Blue Moon Wisteria

Unlike most wisterias that only bloom in the spring, the Blue Moon Wisteria has large and fragrant blue blooms that bloom in spring and twice more over the summer. Blue Moon produces a sweet fragrance that will attract butterflies and create elegant beauty in your yard. 

Blue Moon Wisteria

Blue Moon Wisteria or Wisteria macrostachya is a deciduous shrub that can reach heights of 25 feet and a width of up to 8 feet at full maturity. Blue Moon is a hardy cultivar of native wisteria, and it is cold hardy down to -40ºf.

Blue Moon requires minimal care; it requires compost and mulching once a year to maintain soil moisture levels. If the rain is below an inch per week, it will require watering. You should also prune your Blue Moon each winter to encourage new blooms and growth to expect a lifespan of up to 30 years.

The Trunk and Branches

Blue Moon Wisteria is a multi stemmed woody vine that has a twining, trailing growth. The trunk and branches have a texture that can blend into your landscape, but it can be easily balanced with finer or coarser shrubs or trees. 

The trunk and branches have a light brown color that allows the beautiful foliage to be showcased. 


The Blue Moon Wisteria features beautiful blue flowers that can add amazing color to your garden. The plant first blooms in spring, producing lavender blue flowers that are clustered together. There can be hundreds of flower clusters on the hanging branches to contrast beautifully to the dark green foliage that can grow up to 12 inches in length. 

Uses in Your Garden

Blue Moon Wisteria can be quite aggressive, overwhelming any nearby or neighboring plants. It is also well known for growing onto and possibly into any nearby structures. Blue Moon does require a sturdy structure to climb, such as a pergola or trellis. Mature plants can become heavy, so you will need to plan your structure carefully with materials with little risk of breaking. 

Blue Moon can be used to brighten up walls or structures that can detract from your landscaping to create an attractive feature. However, due to its invasive nature, it is not recommended that you plant Blue Moon too close to your home.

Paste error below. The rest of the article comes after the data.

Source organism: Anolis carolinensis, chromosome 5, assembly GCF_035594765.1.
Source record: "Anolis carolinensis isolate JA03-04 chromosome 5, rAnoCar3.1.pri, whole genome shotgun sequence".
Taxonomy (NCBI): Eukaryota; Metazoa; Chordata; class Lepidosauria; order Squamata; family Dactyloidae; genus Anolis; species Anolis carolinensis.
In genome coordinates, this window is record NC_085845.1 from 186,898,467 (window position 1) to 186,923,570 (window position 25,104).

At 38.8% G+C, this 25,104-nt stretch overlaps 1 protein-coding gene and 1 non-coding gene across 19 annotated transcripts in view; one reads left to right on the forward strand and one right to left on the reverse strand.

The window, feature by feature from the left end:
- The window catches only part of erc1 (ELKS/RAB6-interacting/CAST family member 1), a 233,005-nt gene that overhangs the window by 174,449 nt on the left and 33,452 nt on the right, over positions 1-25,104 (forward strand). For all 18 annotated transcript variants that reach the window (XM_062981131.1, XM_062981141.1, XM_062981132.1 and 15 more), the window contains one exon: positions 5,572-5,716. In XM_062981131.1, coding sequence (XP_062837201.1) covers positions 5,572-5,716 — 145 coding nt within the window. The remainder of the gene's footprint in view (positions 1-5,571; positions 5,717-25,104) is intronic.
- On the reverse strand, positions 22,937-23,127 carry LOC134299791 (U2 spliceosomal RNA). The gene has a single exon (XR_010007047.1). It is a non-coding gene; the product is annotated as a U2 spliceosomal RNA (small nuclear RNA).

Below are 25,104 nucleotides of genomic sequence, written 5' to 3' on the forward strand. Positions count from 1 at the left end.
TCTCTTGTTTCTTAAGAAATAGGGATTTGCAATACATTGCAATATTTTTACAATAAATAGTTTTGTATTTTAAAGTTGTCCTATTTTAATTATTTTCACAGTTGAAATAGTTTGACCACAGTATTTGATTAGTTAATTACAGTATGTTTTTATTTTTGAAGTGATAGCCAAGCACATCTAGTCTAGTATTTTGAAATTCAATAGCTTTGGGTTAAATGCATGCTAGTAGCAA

Blue Moon can thrive in any soil type in climate zones four through nine. 


While Blue Moon can grow in partial light, it requires full sunlight to achieve complete bloom. The flowers can tolerate even bright sunshine, but you need to ensure that it has sufficient water during hotter spells, particularly if there has been no rainfall. Blue Moon does have a reputation for being difficult to bloom, but this is often due to a lack of light. 


Blue Moon can thrive in all types of soil, but it is a good idea to supplement the soil nutrients with feed in spring. If you have sandy soils that can be vulnerable to low potassium levels, you should also apply a sulphate of potage mixture at ½ an ounce per square yard. 

If your Blue Moon is planted in a container, it will need a phosphate based fertilizer or controlled release products to supplement the soil nutrients. 

It is also a good idea to add compost to the soil once a year. The compost should be placed in a layer under the plant. In spring, you should also add a couple of inches of mulch over the top of the soil to help control weeds and retain the soil moisture levels. 


Blue Moon Wisteria is considered a hardy plant, but they can quickly dry out on sandy or light soils, so you will need to keep your Blue Moon well watered, particularly if they are newly planted or during dry periods. 

It is a good idea to monitor rainfall, by planting a cup next to your Blue Moon. If there is less than an inch of water each week, your plant will require additional watering. Water until the soil feels completely moist to ensure adequate hydration for your plant. 

Winter Hardiness

Blue Moon Wisteria is considered very winter hardy and can tolerate temperatures as low as -40ºf, when well established. If your Blue Moon is newly planted, you will need to do a little preparation to ensure that it survives the winter conditions.